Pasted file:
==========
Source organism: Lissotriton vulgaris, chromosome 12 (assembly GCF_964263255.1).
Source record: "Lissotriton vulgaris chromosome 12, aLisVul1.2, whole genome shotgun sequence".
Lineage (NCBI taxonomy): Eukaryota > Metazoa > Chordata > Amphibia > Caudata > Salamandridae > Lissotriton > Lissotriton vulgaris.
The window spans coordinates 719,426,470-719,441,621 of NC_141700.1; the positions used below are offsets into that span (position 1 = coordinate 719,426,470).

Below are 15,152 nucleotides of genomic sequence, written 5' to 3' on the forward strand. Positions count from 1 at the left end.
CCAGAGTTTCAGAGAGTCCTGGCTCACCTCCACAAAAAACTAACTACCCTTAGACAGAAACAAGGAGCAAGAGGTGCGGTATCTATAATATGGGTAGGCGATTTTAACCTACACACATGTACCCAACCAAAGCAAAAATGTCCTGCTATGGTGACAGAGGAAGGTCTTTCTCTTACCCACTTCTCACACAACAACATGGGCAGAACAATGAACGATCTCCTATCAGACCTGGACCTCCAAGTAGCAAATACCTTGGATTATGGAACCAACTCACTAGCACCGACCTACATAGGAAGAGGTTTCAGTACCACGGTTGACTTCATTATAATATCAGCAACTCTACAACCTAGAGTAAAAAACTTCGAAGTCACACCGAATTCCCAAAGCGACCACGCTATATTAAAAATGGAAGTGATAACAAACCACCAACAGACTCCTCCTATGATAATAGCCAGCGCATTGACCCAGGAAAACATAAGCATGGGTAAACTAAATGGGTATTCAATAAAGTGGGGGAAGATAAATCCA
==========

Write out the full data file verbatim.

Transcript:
Source organism: Lissotriton vulgaris, chromosome 12 (assembly GCF_964263255.1).
Source record: "Lissotriton vulgaris chromosome 12, aLisVul1.2, whole genome shotgun sequence".
Lineage (NCBI taxonomy): Eukaryota > Metazoa > Chordata > Amphibia > Caudata > Salamandridae > Lissotriton > Lissotriton vulgaris.
The window spans coordinates 719,426,470-719,441,621 of NC_141700.1; the positions used below are offsets into that span (position 1 = coordinate 719,426,470).

Below are 15,152 nucleotides of genomic sequence, written 5' to 3' on the forward strand. Positions count from 1 at the left end.
CCAGAGTTTCAGAGAGTCCTGGCTCACCTCCACAAAAAACTAACTACCCTTAGACAGAAACAAGGAGCAAGAGGTGCGGTATCTATAATATGGGTAGGCGATTTTAACCTACACACATGTACCCAACCAAAGCAAAAATGTCCTGCTATGGTGACAGAGGAAGGTCTTTCTCTTACCCACTTCTCACACAACAACATGGGCAGAACAATGAACGATCTCCTATCAGACCTGGACCTCCAAGTAGCAAATACCTTGGATTATGGAACCAACTCACTAGCACCGACCTACATAGGAAGAGGTTTCAGTACCACGGTTGACTTCATTATAATATCAGCAACTCTACAACCTAGAGTAAAAAACTTCGAAGTCACACCGAATTCCCAAAGCGACCACGCTATATTAAAAATGGAAGTGATAACAAACCACCAACAGACTCCTCCTATGATAATAGCCAGCGCATTGACCCAGGAAAACATAAGCATGGGTAAACTAAATGGGTATTCAATAAAGTGGGGGAAGATAAATCCA